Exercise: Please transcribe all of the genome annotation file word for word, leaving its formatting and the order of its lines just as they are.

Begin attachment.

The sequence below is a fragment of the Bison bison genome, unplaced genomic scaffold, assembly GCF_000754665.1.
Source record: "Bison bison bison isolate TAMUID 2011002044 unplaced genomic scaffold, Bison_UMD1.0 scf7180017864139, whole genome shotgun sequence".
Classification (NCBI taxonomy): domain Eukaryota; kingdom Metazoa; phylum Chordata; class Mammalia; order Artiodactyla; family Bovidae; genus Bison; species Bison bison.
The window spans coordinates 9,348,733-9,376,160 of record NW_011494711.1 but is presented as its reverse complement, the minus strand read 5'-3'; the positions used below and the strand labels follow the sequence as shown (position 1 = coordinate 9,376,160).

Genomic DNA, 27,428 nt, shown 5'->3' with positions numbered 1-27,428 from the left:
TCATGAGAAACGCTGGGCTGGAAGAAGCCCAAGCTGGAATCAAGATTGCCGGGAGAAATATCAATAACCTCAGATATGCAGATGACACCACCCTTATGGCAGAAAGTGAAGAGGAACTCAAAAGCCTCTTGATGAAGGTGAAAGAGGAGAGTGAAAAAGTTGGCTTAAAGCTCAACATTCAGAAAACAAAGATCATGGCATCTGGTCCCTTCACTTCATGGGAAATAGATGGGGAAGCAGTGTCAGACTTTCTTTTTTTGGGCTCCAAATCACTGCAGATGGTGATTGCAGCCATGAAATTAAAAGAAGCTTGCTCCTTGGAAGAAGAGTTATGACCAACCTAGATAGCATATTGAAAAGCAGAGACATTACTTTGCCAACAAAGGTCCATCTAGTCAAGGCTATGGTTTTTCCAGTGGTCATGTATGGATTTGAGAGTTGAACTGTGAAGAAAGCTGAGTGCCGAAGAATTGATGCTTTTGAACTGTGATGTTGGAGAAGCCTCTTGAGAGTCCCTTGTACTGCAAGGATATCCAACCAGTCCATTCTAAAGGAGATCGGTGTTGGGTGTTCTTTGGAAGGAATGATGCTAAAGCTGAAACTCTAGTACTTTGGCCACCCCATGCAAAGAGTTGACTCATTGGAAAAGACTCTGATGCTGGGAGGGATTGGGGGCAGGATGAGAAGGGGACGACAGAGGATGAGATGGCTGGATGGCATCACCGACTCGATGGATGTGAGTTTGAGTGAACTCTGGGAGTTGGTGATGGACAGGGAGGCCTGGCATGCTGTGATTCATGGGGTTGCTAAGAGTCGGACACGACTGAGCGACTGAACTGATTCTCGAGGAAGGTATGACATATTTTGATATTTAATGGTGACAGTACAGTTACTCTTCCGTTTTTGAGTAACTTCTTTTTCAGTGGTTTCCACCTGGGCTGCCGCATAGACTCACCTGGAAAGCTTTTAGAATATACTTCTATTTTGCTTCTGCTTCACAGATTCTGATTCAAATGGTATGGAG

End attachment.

The sequence below is a fragment of the Bison bison genome, unplaced genomic scaffold, assembly GCF_000754665.1.
Source record: "Bison bison bison isolate TAMUID 2011002044 unplaced genomic scaffold, Bison_UMD1.0 scf7180017864139, whole genome shotgun sequence".
Classification (NCBI taxonomy): domain Eukaryota; kingdom Metazoa; phylum Chordata; class Mammalia; order Artiodactyla; family Bovidae; genus Bison; species Bison bison.
The window spans coordinates 9,348,733-9,376,160 of record NW_011494711.1 but is presented as its reverse complement, the minus strand read 5'-3'; the positions used below and the strand labels follow the sequence as shown (position 1 = coordinate 9,376,160).

Genomic DNA, 27,428 nt, shown 5'->3' with positions numbered 1-27,428 from the left:
TCATGAGAAACGCTGGGCTGGAAGAAGCCCAAGCTGGAATCAAGATTGCCGGGAGAAATATCAATAACCTCAGATATGCAGATGACACCACCCTTATGGCAGAAAGTGAAGAGGAACTCAAAAGCCTCTTGATGAAGGTGAAAGAGGAGAGTGAAAAAGTTGGCTTAAAGCTCAACATTCAGAAAACAAAGATCATGGCATCTGGTCCCTTCACTTCATGGGAAATAGATGGGGAAGCAGTGTCAGACTTTCTTTTTTTGGGCTCCAAATCACTGCAGATGGTGATTGCAGCCATGAAATTAAAAGAAGCTTGCTCCTTGGAAGAAGAGTTATGACCAACCTAGATAGCATATTGAAAAGCAGAGACATTACTTTGCCAACAAAGGTCCATCTAGTCAAGGCTATGGTTTTTCCAGTGGTCATGTATGGATTTGAGAGTTGAACTGTGAAGAAAGCTGAGTGCCGAAGAATTGATGCTTTTGAACTGTGATGTTGGAGAAGCCTCTTGAGAGTCCCTTGTACTGCAAGGATATCCAACCAGTCCATTCTAAAGGAGATCGGTGTTGGGTGTTCTTTGGAAGGAATGATGCTAAAGCTGAAACTCTAGTACTTTGGCCACCCCATGCAAAGAGTTGACTCATTGGAAAAGACTCTGATGCTGGGAGGGATTGGGGGCAGGATGAGAAGGGGACGACAGAGGATGAGATGGCTGGATGGCATCACCGACTCGATGGATGTGAGTTTGAGTGAACTCTGGGAGTTGGTGATGGACAGGGAGGCCTGGCATGCTGTGATTCATGGGGTTGCTAAGAGTCGGACACGACTGAGCGACTGAACTGATTCTCGAGGAAGGTATGACATATTTTGATATTTAATGGTGACAGTACAGTTACTCTTCCGTTTTTGAGTAACTTCTTTTTCAGTGGTTTCCACCTGGGCTGCCGCATAGACTCACCTGGAAAGCTTTTAGAATATACTTCTATTTTGCTTCTGCTTCACAGATTCTGATTCAAATGGTATGGAG